Racism goes beyond skin colour

26th July 1996 at 01:00
English children at Scottish schools can experience the same problems of racism and prejudice as black and ethnic minority pupils, ChildLine Scotland claimed this week at the launch of a major report on children and racism.

Anne Houston, ChildLine Scotland's director, said: "We have a number of English callers who describe similar experiences because of their country of origin and their different accents. We cannot say we do not have a problem of racism in Scotland."

Ms Houston said the Glasgow-based organisation received a small but significant number of calls complaining of racism or prejudice. "Many problems come in the guise of bullying, from name calling to being punched and kicked, " she stated. Problems were particularly acute when there were only one or two black children in a school.

The ChildLine UK study of 1,616 children found that many endure "blatant, unrelenting, openly racist harassment and bullying on a daily basis". Racist bullying was the worst problem and many children said it was a feature of their entire school life.

Mary MacLeod, United Kingdom research director and author of the study, commented: "Children suffering racism can find it just as hard to talk about it as those suffering abuse or sexual assault, because they feel shame and despair which makes it extremely difficult to put pain and distress into words. "

She added: "It is vital that every aspect of our society unites to oppose racism, providing these children with positive imagery of themselves and their communities in order to strengthen their confidence in their identity."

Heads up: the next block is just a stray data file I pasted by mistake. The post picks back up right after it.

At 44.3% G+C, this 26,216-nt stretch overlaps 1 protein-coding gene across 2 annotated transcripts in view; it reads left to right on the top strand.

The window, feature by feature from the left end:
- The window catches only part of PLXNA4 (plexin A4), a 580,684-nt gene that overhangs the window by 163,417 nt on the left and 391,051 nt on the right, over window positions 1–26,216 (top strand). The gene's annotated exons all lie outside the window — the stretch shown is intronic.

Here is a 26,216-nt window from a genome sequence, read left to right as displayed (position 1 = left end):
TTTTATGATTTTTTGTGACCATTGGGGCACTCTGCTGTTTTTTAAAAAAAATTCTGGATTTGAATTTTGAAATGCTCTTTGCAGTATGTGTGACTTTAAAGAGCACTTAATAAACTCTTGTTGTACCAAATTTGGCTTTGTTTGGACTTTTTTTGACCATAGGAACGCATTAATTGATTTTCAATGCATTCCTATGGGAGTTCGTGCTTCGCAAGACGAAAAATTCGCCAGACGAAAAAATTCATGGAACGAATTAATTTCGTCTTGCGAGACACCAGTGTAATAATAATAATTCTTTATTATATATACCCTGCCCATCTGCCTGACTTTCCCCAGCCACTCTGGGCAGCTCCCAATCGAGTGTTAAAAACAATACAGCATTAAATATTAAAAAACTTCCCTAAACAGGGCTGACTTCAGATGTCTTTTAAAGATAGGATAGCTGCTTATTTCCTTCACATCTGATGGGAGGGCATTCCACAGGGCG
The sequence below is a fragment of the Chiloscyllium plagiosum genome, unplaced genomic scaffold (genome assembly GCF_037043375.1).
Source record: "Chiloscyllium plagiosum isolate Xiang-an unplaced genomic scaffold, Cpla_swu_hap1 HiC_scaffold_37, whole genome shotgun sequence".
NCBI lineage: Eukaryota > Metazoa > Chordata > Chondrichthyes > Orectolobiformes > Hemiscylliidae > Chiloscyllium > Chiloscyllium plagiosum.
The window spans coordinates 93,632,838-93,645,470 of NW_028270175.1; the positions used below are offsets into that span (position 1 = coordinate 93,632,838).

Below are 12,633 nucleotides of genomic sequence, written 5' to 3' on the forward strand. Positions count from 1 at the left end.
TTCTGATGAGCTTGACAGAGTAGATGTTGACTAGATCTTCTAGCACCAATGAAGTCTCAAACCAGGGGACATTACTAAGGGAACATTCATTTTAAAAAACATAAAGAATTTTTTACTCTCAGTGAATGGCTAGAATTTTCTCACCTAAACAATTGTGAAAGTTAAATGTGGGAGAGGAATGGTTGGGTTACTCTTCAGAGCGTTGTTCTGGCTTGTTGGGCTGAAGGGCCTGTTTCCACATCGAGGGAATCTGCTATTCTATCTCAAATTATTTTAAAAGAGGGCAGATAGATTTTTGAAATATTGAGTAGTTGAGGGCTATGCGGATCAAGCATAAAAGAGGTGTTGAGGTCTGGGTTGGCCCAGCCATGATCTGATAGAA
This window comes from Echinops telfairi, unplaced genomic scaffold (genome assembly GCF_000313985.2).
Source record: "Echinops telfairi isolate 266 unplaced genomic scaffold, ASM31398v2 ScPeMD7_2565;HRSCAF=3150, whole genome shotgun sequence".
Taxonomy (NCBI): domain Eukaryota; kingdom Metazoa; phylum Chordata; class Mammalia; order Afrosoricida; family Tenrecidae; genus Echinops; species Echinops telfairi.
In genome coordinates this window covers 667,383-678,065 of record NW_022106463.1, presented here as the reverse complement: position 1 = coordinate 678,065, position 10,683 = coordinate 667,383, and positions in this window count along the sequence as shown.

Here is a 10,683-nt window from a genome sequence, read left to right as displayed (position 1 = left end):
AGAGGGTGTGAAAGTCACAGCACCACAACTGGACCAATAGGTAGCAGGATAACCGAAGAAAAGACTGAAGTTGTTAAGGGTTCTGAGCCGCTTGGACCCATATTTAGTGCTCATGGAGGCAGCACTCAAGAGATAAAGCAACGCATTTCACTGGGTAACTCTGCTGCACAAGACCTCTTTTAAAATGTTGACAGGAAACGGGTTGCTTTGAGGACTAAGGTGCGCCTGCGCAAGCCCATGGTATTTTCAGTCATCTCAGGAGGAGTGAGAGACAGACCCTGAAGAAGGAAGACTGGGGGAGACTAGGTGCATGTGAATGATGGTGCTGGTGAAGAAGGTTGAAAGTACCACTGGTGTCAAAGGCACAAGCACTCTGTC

Herman Ouseley, chairman of the Commission for Racial Equality, said: "As a nation, we must take action to ensure young people have an equal chance to learn, work and live free from discrimination and prejudice and from the fear of racial harassment and violence," he said.

ChildLine recommends that children at risk should be given a designated teacher or senior student to take problems to. Children should be encouraged to report racial harassment and all complaints should be taken seriously. Schools may want to involve the police.

ChildLine Scotland reported conversations with a number of callers who said: * "I'm different from everybody else, a different colour. I'm black. Everybody else at the school calls me names - Dairy Milk. I've no friends. Sometimes I cry in bed."

* "I'm being kicked under the table, punched, chased by a group of girls. I told the teacher. It stopped for a while and then started again."

* "One boy kicks and slaps me. Mum has been to the teacher three or four times."

* " I'm sad because the bullying is racism. The boy doing it is white and I'm black and it makes me feel so ashamed. I'm proud to be a black person."

* "Deep inside I feel angry and hurt. I feel proud of my race and I do not want anyone to make me feel less proud."

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